Barak Epstein and Jason Reimer of the Texas Theater, pictured here because Tim Rogers forgot to take a photo after the Podcast. Numbskull.


New Earburner: The Texas Theatre’s Barak Epstein and Jason Reimer

Two for one! The boys talk with the operators of the historic theater about the Oak Cliff Film Festival, the history of Dallas filmmaking, and more.

Barak Epstein and Jason Reimer aren’t quite the theater saviors that their success with the Texas Theatre leads many to believe. Theirs is a tough business, renovating a movie house from generations ago, then figuring out a business model that keeps people coming in. As Barak notes, running an indie film on a Tuesday afternoon will only keep your doors open so long.

So the two have been asked to look at every old theater in town—the Lakewood, the Forest, even the shell of the West End Cinema 10—but the jewel of Jefferson Boulevard remains their only terrestrial venture. It takes a lot to make such a place work, to make sure the HVAC system doesn’t come crashing out of the ceiling during a screening. You need support from the developer, the owner, the municipality. The operator almost has the easiest part.

Anyone who’s visited Oak Cliff’s Texas Theatre in the past seven or so years can see their strategy: Movies, yes, but also concerts and Q&As and meet and greets and DJ nights. Themed, often. All in the interest of giving their customers an entire night out. And once a year, they want to give you a whole weekend. Epstein and Reimer this week announced the lineup for their annual Oak Cliff Film Festival, which will take over the neighborhood from June 14 through June 17.

It will open with Bad Reputation, a documentary about Joan Jett that Epstein saw at Sundance and had to have for his festival. It closes with Never Goin’ Back, the debut feature from Dallas filmmaker Augustine Frizzell, which has seen successful runs at both Sundance and SXSW. In the middle, there’s a whole lot of other cool things, including The Passion of Joan of Arc with a live score, an outdoor screening of Hal Ashby’s classic Being There at Better Block, and an in-person appearance from famed documentarian and filmmaker Penelope Spheeris (The Decline of Western Civilization, Wayne’s World) who will be premiering a long-lost 1987 punk western called DUDES.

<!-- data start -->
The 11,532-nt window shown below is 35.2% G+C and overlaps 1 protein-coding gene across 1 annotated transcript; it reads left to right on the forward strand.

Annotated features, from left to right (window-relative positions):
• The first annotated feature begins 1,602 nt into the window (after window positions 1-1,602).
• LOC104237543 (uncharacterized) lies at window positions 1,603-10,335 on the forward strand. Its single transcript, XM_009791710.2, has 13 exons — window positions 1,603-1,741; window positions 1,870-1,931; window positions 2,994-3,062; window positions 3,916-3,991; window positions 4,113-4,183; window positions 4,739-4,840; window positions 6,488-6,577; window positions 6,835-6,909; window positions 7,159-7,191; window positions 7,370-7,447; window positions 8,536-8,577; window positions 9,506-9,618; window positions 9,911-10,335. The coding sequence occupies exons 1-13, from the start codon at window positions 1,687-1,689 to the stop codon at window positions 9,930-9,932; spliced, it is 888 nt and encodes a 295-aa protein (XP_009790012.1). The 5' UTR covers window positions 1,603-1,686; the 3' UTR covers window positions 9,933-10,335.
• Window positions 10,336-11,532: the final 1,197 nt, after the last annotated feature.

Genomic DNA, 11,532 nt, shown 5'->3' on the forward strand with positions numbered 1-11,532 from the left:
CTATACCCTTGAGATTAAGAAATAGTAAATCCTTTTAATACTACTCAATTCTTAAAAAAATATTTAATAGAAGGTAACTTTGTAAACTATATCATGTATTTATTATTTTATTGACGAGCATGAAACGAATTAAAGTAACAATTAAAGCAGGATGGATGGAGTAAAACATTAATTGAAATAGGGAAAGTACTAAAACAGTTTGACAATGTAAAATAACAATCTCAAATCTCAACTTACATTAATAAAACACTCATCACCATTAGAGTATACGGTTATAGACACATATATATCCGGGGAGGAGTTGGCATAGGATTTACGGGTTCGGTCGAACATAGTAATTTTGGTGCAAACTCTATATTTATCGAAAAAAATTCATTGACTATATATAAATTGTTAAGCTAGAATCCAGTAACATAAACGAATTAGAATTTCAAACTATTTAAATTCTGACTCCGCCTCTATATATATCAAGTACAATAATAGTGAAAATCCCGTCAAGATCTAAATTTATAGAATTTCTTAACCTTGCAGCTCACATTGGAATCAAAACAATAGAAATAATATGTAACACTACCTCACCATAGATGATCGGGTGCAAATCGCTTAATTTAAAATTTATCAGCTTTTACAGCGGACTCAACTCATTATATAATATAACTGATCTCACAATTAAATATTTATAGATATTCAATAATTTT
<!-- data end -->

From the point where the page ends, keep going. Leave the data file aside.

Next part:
Head here to learn more about the lineup, and here to buy tickets. In the meantime, Epstein and Reimer came to the Monk to chat about their path in restoring the famed Texas Theatre as well as the forthcoming film festival. Show notes, as always, after the jump.

1. Here’s everything you need to know about the upcoming Oak Cliff Film Festival.
2. No, Todd Events did not buy 18 buildings in the core of downtown and rebrand them into its own district.
3. Todd Interests did, and that easternmost pocket of downtown has been branded The East Quarter, which is not nearly as bad as it could be but is as forced as any other time a developer attempted to brand a neighborhood. Looking at you, Harwood District.
4. This is the dragon statue that used to stand outside the old Planet Hollywood in the West End, which I hadn’t seen before because I grew up in Houston. (Go Rockets!)
5. Everything you need to know about the Forest Theater’s next life.
6. Satantango